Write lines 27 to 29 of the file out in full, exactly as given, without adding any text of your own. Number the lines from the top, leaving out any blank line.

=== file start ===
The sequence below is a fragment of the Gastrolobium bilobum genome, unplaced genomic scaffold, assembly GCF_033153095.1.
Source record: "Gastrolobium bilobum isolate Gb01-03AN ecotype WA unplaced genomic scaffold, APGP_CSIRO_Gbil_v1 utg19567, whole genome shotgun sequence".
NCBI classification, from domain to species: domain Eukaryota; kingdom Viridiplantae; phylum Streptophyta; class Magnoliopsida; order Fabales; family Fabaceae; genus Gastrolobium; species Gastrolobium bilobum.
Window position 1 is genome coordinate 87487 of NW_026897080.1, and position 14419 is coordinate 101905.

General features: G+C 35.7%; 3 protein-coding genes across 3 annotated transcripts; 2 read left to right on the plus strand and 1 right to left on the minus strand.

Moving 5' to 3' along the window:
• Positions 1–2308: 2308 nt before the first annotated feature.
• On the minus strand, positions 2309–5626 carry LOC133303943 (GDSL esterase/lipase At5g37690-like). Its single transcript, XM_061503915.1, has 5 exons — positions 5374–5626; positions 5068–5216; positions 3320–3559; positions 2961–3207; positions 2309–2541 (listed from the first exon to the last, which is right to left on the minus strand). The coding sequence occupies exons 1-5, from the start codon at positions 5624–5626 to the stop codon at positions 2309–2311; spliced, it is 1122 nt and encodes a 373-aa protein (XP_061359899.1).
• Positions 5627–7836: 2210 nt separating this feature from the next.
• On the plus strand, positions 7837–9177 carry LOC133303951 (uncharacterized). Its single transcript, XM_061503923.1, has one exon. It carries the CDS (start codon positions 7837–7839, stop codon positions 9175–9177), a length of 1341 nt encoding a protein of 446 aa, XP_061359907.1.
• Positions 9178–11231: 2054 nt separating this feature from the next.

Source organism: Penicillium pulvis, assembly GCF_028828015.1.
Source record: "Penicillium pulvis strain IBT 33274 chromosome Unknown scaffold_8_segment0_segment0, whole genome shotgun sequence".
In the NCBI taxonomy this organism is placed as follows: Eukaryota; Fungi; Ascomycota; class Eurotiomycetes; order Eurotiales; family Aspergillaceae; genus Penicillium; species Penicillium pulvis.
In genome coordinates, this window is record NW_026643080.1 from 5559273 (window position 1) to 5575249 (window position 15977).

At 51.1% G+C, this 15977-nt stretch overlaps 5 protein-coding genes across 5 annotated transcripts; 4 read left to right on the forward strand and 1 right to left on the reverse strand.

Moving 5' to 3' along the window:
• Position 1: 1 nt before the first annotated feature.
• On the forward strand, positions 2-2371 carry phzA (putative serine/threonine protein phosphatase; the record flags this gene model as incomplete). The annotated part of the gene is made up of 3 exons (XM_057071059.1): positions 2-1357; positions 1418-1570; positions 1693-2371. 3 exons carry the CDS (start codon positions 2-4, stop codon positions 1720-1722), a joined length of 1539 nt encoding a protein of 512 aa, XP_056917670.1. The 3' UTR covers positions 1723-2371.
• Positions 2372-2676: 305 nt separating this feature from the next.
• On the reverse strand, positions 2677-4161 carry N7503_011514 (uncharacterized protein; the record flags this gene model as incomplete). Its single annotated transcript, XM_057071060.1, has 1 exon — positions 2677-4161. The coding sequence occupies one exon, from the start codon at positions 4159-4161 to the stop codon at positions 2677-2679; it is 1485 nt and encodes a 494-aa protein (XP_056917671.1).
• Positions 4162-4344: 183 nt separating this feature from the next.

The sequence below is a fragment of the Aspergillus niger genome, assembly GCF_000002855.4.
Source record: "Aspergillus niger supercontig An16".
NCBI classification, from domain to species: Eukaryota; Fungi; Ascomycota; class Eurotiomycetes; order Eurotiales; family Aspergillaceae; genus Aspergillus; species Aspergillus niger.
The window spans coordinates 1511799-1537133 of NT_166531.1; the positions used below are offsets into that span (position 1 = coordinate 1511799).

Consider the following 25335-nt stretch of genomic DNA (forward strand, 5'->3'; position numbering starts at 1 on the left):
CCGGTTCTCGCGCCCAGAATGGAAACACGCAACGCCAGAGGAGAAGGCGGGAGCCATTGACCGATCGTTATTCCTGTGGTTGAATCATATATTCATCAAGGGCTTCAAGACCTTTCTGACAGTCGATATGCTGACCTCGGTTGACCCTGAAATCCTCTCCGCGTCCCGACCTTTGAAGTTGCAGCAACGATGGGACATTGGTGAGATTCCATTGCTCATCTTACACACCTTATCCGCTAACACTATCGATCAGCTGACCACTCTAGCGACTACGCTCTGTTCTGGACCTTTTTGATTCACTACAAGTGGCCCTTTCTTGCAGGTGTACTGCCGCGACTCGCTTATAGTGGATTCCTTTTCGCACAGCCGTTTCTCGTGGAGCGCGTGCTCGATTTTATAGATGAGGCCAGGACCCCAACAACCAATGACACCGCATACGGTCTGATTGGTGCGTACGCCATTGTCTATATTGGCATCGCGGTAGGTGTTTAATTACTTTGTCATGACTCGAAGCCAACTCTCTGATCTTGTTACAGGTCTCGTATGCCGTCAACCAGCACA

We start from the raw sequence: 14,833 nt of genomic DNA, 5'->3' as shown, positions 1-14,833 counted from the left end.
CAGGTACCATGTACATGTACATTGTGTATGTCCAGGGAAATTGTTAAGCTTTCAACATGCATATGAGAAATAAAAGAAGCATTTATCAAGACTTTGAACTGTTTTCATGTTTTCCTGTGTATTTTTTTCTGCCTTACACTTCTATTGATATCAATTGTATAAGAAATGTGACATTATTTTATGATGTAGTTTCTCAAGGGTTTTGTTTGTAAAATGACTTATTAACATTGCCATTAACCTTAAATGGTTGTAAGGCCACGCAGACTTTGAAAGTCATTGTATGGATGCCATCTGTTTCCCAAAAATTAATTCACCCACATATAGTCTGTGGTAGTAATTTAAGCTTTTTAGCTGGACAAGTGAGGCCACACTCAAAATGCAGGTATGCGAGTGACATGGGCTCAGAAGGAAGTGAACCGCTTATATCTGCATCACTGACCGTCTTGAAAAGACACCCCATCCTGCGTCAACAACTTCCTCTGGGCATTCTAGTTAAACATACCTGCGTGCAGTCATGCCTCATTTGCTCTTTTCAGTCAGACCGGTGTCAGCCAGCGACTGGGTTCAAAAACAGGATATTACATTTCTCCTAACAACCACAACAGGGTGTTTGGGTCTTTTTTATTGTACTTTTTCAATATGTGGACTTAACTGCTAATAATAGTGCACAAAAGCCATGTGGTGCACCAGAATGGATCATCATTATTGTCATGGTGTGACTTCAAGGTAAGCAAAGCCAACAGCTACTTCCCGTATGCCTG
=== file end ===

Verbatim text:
Consider the following 25335-nt stretch of genomic DNA (forward strand, 5'->3'; position numbering starts at 1 on the left):
CCGGTTCTCGCGCCCAGAATGGAAACACGCAACGCCAGAGGAGAAGGCGGGAGCCATTGACCGATCGTTATTCCTGTGGTTGAATCATATATTCATCAAGGGCTTCAAGACCTTTCTGACAGTCGATATGCTGACCTCGGTTGACCCTGAAATCCTCTCCGCGTCCCGACCTTTGAAGTTGCAGCAACGATGGGACATTGGTGAGATTCCATTGCTCATCTTACACACCTTATCCGCTAACACTATCGATCAGCTGACCACTCTAGCGACTACGCTCTGTTCTGGACCTTTTTGATTCACTACAAGTGGCCCTTTCTTGCAGGTGTACTGCCGCGACTCGCTTATAGTGGATTCCTTTTCGCACAGCCGTTTCTCGTGGAGCGCGTGCTCGATTTTATAGATGAGGCCAGGACCCCAACAACCAATGACACCGCATACGGTCTGATTGGTGCGTACGCCATTGTCTATATTGGCATCGCGGTAGGTGTTTAATTACTTTGTCATGACTCGAAGCCAACTCTCTGATCTTGTTACAGGTCTCGTATGCCGTCAACCAGCACA

We start from the raw sequence: 14,833 nt of genomic DNA, 5'->3' as shown, positions 1-14,833 counted from the left end.